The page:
Many Patients with Chronic Pain Report Using Cannabis for Pain Management

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“The fact that patients report substituting cannabis for pain medications so much underscores the need for research on the benefits and risk of using cannabis for chronic pain,” investigators stated.

Access to cannabis as a pain-relieving treatment has been enabled by state cannabis laws across the country, despite having gaps in knowledge for its use as a strategy for treating pain. Results of a recent survey, published in JAMA,1 showed that 3 out of 10 patients with chronic pain reported using cannabis for pain management.

“Most states have enacted laws allowing individuals to treat chronic pain with cannabis, investigators explained. “Evidence is mixed about whether medical cannabis serves as a substitute for prescription opioids or other pain treatments. Accurate estimates of cannabis use or its substitution in place of pain treatments among adults with chronic noncancer pain are, to our knowledge, not available.”

A cross-sectional study surveyed patients aged 18 years or older who had chronic pain and lived in areas (36 states and Washington, DC) with active medical cannabis programs. The survey, which was distributed from March 3 to April 11, 2022, utilized the National Opinion Research Center (NORC) AmeriSpeak panel, which includes 54,000 members and covers 96% of households in the United States.

Chronic non-cancer pain was defined by the National Health Interview Survey (NHIS) as pain unrelated to cancer every day or most days in the past 6 months. Questions included information on self-reported use of medical cannabis, pharmacologic and non-pharmacologic treatments, and substitution of cannabis in place of these treatments for managing chronic pain. Survey sampling weights were used to generate estimates that were representative of the included states and Washington, DC. Statistical analysis of the data was performed using Stata statistical software version 15 (StataCorp).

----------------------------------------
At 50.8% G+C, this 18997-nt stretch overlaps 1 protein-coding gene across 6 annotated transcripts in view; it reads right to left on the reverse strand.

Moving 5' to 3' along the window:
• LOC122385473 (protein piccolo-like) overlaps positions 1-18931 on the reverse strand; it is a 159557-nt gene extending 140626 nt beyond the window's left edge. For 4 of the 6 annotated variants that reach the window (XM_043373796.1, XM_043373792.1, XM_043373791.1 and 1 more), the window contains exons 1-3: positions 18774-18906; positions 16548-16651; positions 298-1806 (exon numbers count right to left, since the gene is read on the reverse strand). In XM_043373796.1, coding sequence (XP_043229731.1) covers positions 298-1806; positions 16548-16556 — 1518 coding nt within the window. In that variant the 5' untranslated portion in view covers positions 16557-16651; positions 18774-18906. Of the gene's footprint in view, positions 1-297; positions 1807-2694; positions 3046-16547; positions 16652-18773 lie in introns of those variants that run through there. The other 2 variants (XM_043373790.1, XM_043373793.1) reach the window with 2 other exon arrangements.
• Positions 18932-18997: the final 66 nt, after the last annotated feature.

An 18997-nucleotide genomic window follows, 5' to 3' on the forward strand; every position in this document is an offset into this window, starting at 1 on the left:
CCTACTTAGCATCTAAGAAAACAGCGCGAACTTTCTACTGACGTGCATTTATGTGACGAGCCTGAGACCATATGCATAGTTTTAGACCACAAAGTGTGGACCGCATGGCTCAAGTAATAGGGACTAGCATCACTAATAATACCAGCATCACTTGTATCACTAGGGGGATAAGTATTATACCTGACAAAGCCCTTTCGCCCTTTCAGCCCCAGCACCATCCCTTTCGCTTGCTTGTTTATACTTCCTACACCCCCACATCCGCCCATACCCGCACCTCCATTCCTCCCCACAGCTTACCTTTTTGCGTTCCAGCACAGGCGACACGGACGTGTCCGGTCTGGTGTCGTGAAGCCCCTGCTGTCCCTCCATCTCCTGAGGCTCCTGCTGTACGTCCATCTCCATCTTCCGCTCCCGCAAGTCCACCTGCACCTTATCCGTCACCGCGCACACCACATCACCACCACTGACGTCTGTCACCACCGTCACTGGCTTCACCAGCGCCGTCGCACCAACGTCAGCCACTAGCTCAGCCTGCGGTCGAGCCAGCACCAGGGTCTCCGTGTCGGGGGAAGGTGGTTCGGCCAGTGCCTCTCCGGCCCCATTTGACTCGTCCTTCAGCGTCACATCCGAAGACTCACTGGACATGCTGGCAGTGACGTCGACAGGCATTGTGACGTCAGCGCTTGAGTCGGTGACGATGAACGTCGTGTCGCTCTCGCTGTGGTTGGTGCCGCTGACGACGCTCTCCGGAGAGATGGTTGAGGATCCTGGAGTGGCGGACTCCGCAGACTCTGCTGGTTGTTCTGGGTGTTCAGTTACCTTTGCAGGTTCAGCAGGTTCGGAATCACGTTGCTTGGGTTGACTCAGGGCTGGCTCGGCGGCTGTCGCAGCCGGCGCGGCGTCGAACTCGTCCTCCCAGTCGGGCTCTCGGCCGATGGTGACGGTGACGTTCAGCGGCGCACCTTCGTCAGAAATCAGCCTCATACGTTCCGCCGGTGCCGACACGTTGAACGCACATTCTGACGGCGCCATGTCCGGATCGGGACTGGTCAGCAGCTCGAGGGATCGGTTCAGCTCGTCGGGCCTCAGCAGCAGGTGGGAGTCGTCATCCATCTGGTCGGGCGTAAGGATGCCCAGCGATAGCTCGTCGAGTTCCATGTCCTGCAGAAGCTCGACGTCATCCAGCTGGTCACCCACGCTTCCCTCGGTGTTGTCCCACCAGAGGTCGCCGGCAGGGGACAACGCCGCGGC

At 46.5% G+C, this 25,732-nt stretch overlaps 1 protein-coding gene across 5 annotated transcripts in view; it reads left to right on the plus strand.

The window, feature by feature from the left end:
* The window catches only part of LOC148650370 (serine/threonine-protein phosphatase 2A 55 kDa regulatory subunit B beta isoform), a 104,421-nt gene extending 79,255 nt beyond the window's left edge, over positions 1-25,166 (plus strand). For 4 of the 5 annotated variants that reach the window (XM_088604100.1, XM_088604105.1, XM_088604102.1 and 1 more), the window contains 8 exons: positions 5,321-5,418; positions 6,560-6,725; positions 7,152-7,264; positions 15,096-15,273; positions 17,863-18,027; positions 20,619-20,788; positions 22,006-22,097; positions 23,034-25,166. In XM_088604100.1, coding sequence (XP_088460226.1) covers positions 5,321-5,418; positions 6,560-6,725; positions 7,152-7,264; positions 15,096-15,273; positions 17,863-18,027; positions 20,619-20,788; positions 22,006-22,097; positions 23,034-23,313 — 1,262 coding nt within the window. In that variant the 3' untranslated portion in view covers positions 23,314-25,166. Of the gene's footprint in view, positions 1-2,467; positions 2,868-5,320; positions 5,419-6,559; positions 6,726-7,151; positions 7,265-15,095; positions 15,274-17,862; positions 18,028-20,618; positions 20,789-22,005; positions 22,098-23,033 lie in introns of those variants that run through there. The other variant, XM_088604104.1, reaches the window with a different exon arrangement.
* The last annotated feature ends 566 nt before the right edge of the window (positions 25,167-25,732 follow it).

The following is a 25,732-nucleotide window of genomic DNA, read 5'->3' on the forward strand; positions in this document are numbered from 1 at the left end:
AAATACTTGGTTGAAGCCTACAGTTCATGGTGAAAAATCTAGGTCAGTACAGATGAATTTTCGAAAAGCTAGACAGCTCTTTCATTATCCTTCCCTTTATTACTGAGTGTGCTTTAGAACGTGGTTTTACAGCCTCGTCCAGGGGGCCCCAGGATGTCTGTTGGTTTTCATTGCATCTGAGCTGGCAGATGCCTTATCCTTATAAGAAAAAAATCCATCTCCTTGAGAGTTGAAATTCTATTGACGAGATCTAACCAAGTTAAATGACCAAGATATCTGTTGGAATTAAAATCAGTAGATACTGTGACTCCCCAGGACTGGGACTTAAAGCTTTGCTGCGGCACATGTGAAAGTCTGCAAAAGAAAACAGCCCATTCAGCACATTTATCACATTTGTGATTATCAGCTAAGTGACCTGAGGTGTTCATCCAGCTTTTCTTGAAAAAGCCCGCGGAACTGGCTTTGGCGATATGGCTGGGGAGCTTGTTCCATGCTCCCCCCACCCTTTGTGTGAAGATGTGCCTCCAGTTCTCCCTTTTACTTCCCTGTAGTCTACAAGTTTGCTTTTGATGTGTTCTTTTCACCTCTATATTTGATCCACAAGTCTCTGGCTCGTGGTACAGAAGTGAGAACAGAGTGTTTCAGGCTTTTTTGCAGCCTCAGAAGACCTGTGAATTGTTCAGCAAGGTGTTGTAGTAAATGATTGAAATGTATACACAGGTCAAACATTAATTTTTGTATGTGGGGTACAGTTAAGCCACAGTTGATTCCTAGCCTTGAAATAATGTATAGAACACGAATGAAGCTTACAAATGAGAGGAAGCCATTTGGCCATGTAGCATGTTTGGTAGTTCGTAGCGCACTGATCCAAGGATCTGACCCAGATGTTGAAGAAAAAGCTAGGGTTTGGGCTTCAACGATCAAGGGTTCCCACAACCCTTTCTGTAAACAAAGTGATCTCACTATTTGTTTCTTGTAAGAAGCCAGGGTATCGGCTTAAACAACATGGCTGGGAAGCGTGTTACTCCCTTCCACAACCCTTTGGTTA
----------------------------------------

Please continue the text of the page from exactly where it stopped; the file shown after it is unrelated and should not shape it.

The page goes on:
In total, 1661 patients were recognized as having chronic pain and completed the survey. The mean age of participants was 52.3 years and 57.5% (n = 948) were female. Approximately a third of patients (31%) reported ever having used cannabis to manage chronic pain, 25.9% had used cannabis in the past 12 months, and 23.2% had used cannabis in the past 30 days. Most patients (94.7%) reported having used 1 or more pharmacologic and 70% tried a non-pharmacologic pain treatment.

In patients who reported cannabis usage, more than half of patients stated that cannabis helped them to decrease prescription opioid, prescription nonopioid, and over-the-counter pain medication usage. Less than 1% of participants indicated that cannabis increased their use of these treatments. Cannabis decreased use of physical therapy in 38.7% of adults and 19.1% decreased meditation use, although 23.7% reported increases in meditation. While 26.0% of patients reported a decreased use of cognitive behavioral therapy (CBT), 17.1% increased their use of CBT.

Results of the survey may have been skewed by sampling and self-reporting biases. To mitigate this potential limitation, investigators used NORC AmeriSpeak panel, which uses a best practice probability-based recruitment strategy. Another limitation was that investigators were unable to evaluate changes in pain treatment from other factors, such as forced opioid tapering.

“The fact that patients report substituting cannabis for pain medications so much underscores the need for research on the benefits and risk of using cannabis for chronic pain,” lead investigator Mark Bicket, MD, PhD, Assistant Professor in the Department of Anesthesiology and Co-Director of the Michigan Opioid Prescribing Engagement Network, said in a statement.


Bicket MC, Stone EM, McGinty EE. Use of Cannabis and Other Pain Treatments Among Adults With Chronic Pain in US States With Medical Cannabis Programs. JAMA Netw Open. 2023;6(1):e2249797. Published 2023 Jan 3. doi:10.1001/jamanetworkopen.2022.49797